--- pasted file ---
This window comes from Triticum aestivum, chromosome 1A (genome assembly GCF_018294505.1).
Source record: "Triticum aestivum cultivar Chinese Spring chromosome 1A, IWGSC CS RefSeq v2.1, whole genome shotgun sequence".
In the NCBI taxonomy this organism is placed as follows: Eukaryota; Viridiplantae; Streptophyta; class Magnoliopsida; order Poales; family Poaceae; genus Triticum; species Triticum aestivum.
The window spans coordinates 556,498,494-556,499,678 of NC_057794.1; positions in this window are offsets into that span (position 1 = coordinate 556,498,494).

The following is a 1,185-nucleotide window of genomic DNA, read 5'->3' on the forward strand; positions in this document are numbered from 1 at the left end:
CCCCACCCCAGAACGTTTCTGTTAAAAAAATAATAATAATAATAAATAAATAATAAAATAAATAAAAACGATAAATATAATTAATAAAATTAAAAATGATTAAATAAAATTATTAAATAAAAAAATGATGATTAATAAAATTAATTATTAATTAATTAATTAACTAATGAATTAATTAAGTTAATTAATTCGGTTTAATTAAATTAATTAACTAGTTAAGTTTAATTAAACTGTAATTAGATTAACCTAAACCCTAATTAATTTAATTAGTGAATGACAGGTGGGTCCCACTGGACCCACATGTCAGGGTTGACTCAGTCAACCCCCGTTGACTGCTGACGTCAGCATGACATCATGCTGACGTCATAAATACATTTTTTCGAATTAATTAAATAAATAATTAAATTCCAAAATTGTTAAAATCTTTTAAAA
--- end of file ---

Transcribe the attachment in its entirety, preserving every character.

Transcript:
This window comes from Triticum aestivum, chromosome 1A (genome assembly GCF_018294505.1).
Source record: "Triticum aestivum cultivar Chinese Spring chromosome 1A, IWGSC CS RefSeq v2.1, whole genome shotgun sequence".
In the NCBI taxonomy this organism is placed as follows: Eukaryota; Viridiplantae; Streptophyta; class Magnoliopsida; order Poales; family Poaceae; genus Triticum; species Triticum aestivum.
The window spans coordinates 556,498,494-556,499,678 of NC_057794.1; positions in this window are offsets into that span (position 1 = coordinate 556,498,494).

The following is a 1,185-nucleotide window of genomic DNA, read 5'->3' on the forward strand; positions in this document are numbered from 1 at the left end:
CCCCACCCCAGAACGTTTCTGTTAAAAAAATAATAATAATAATAAATAAATAATAAAATAAATAAAAACGATAAATATAATTAATAAAATTAAAAATGATTAAATAAAATTATTAAATAAAAAAATGATGATTAATAAAATTAATTATTAATTAATTAATTAACTAATGAATTAATTAAGTTAATTAATTCGGTTTAATTAAATTAATTAACTAGTTAAGTTTAATTAAACTGTAATTAGATTAACCTAAACCCTAATTAATTTAATTAGTGAATGACAGGTGGGTCCCACTGGACCCACATGTCAGGGTTGACTCAGTCAACCCCCGTTGACTGCTGACGTCAGCATGACATCATGCTGACGTCATAAATACATTTTTTCGAATTAATTAAATAAATAATTAAATTCCAAAATTGTTAAAATCTTTTAAAA